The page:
Rules, Procedure, Comments
All opinions of the Ethics Committee are predicated upon the North Carolina Rules of Professional Conduct. Any interested person or group may submit a written comment – including comments in support of or against the proposed opinion – or request to be heard concerning a proposed opinion. The Ethics Committee welcomes and encourages the submission of comments, and all comments are considered by the committee at the next quarterly meeting. Any comment or request should be directed to the Ethics Committee c/o Lanice Heidbrink at email@example.com no later than June 15, 2020.
The State Bar Council did not adopt any ethics opinions this quarter.
Ethics Committee Actions
The Ethics Committee did not meet during the State Bar Council’s April 2020 remote quarterly meeting. Four inquiries remain before the committee. Two inquiries are being studied by subcommittee, including an inquiry addressing the permissibility of certain communications with judges and an inquiry concerning whether the Rules of Professional Conduct permit a lawyer to advance a client’s portion of settlement proceeds. One inquiry that was previously approved by the committee as an ethics advisory will be studied by the committee as a new formal inquiry at its next quarterly meeting; the inquiry addresses whether a lawyer is prohibited from representing his solo practice in litigation where the lawyer is likely to be a necessary witness in the dispute. Lastly, after the January 2020 meeting, the committee approved for publication a proposed opinion on a lawyer’s professional responsibility in responding to negative online reviews . As this opinion was not resolved by the Ethics Committee and State Bar Council during the April 2020 meeting, the committee continues to welcome comments on the opinion, which appears below.
Proposed 2020 Formal Ethics Opinion 1
Responding to Negative Online Reviews
January 23, 2020
Proposed opinion rules that a lawyer may post a proportional and restrained response to a negative online review, but may not disclose confidential client information.
Lawyer’s former client posted a negative review of Lawyer’s representation on a consumer rating website. Lawyer believes that the former client’s comments are false. Lawyer believes that certain information in Lawyer’s possession about the representation would rebut the negative allegations. The information in question constitutes confidential information as defined by Rule 1.6(a).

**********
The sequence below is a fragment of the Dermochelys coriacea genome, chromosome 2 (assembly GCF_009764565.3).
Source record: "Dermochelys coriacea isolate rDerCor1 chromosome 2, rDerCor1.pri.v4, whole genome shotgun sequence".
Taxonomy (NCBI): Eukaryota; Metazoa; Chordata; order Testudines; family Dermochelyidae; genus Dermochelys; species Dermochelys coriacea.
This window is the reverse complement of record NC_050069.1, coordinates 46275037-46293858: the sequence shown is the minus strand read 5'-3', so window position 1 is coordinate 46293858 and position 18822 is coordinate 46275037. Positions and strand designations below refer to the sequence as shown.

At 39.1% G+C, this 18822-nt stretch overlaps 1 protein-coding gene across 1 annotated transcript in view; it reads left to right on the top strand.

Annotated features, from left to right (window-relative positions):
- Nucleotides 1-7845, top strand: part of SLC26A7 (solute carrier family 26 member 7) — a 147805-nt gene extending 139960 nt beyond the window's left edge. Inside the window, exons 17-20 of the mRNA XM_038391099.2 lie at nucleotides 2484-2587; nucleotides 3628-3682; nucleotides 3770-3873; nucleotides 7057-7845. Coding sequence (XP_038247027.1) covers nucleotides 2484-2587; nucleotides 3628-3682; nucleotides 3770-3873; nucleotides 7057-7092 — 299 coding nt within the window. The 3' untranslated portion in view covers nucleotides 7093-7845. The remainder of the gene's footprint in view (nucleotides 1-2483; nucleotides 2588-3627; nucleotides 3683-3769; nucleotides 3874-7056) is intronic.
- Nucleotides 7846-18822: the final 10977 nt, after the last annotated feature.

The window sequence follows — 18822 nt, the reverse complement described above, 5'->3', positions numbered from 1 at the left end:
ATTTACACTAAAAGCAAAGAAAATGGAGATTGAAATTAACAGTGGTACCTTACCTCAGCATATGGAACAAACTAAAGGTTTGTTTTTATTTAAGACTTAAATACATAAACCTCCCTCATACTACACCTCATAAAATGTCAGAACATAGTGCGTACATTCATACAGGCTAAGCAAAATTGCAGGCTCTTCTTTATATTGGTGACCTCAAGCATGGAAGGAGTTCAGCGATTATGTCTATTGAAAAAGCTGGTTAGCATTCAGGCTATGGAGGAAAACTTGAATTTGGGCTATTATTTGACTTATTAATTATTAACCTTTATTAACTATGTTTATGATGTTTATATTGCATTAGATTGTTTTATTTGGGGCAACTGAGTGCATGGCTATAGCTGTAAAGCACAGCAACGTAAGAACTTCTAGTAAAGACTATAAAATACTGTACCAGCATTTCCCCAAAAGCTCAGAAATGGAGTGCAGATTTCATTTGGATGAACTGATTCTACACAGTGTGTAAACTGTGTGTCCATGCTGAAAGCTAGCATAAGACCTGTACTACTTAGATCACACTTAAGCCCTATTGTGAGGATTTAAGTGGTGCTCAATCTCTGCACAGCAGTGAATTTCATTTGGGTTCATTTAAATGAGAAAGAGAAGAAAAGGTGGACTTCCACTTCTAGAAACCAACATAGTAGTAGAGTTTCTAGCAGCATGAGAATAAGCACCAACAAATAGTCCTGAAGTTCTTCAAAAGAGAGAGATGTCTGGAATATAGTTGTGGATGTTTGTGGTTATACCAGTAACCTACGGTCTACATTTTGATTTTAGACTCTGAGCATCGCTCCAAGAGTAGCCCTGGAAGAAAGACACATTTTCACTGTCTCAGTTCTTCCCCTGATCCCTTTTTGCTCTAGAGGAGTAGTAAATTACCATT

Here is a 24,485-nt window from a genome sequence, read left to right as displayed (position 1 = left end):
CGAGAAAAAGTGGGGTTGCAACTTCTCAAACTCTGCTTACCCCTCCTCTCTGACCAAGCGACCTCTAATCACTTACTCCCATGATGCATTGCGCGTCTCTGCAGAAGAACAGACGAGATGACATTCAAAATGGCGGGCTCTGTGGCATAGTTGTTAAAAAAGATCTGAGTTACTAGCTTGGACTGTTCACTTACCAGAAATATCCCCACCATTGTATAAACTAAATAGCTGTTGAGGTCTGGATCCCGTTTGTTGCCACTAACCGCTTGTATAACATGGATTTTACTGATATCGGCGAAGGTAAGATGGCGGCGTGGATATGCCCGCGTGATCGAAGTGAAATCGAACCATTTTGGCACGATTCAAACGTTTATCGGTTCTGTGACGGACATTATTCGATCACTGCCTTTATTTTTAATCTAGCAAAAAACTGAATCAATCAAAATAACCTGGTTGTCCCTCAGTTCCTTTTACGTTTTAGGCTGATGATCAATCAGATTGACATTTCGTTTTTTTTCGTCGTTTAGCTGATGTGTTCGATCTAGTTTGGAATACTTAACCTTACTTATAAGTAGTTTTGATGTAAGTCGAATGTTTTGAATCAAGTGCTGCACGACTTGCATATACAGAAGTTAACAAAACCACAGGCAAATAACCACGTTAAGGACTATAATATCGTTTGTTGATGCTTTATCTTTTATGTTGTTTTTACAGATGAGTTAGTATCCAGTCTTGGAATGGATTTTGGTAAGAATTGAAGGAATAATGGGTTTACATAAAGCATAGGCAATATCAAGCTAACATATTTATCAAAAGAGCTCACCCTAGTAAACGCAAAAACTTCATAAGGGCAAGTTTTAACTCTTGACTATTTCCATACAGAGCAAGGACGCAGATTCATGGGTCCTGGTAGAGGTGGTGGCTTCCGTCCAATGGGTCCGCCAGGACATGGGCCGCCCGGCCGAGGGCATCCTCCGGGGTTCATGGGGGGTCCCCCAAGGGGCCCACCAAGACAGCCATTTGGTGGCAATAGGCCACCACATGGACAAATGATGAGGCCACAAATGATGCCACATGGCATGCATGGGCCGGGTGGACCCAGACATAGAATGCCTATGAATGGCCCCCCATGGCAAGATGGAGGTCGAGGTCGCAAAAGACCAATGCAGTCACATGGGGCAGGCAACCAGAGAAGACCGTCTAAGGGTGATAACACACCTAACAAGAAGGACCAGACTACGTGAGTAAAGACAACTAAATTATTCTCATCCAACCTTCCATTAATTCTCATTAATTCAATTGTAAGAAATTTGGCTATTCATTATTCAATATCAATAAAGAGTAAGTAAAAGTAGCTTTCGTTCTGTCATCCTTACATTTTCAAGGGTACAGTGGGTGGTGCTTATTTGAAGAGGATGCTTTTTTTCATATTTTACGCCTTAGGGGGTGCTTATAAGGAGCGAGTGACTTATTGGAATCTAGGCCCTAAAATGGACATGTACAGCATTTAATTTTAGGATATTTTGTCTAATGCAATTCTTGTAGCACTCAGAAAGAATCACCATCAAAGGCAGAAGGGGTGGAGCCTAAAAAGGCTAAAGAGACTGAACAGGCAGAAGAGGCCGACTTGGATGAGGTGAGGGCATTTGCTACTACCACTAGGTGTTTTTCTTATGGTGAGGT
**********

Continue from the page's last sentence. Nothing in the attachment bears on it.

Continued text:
In what manner may Lawyer publicly respond to the former client’s negative online review?
In response to the former client’s negative online review, Lawyer may post a proportional and restrained response that does not reveal any confidential information. The protection of client confidences is one of the most significant responsibilities imposed on a lawyer. Rule 1.6(a) of the Rules of Professional Conduct provides that a lawyer may not reveal information acquired during the professional relationship with a client unless (1) the client gives informed consent, (2) the disclosure is impliedly authorized, or (3) one of the exceptions set out in Rule 1.6(b) applies. Rule 1.6(a) applies to all information acquired during the representation. Under Rule 1.9(c), a lawyer is generally prohibited from using or revealing confidential information of a former client. Therefore, Lawyer may not reveal confidential information in response to the negative online review unless the former client consents or an exception set out in Rule 1.6(b) applies. See 2018 FEO 1 (lawyers are cautioned to avoid disclosing confidential client information when responding to a negative review).
No exception in Rule 1.6(b) allows Lawyer to reveal confidential information in response to a former client’s negative review. The only exception potentially applicable to the facts presented is the “self-defense exception” set out in Rule 1.6(b)(6). Rule 1.6(b)(6) permits a lawyer to reveal information to the extent the lawyer reasonably believes necessary:
[T]o establish a claim or defense on behalf of the lawyer in a controversy between the lawyer and the client; to establish a defense to a criminal charge or civil claim against the lawyer based upon conduct in which the client was involved; or to respond to allegations in any proceeding concerning the lawyer’s representation of the client.
Comment  to Rule 1.6 provides guidance as to the application of the self-defense exception. Pursuant to comment :
Where a legal claim or disciplinary charge alleges complicity of the lawyer in a client’s conduct or other misconduct of the lawyer involving representation of the client, the lawyer may respond to the extent the lawyer reasonably believes necessary to establish a defense. The same is true with respect to a claim involving the conduct or representation of a former client. Such a charge can arise in a civil, criminal, disciplinary, or other proceeding and can be based on a wrong allegedly committed by the lawyer against the client or on a wrong alleged by a third person, for example, a person claiming to have been defrauded by the lawyer and client acting together. The lawyer’s right to respond arises when an assertion of such complicity has been made. Paragraph (b)(6) does not require the lawyer to await the commencement of an action or proceeding that charges such complicity, so that the defense may be established by responding directly to a third party who has made such an assertion. The right to defend also applies, of course, where a proceeding has been commenced.
Rule 1.6, [cmt] 11 (emphasis added). Thus, the self-defense exception applies to legal claims and disciplinary charges arising in civil, criminal, disciplinary, or other proceedings. A negative online review does not fall within these categories and, therefore, does not trigger the self-defense exception.
This conclusion is consistent with other jurisdictions that have opined on this issue. In Penn. Bar Ass’n Ethics Comm. Op. 2014-200, the Pennsylvania Ethics Committee concluded that “[w]hile there are certain circumstances that would allow a lawyer to reveal confidential client information, a negative online client review is not a circumstance that invokes the self-defense exception.” The committee stated: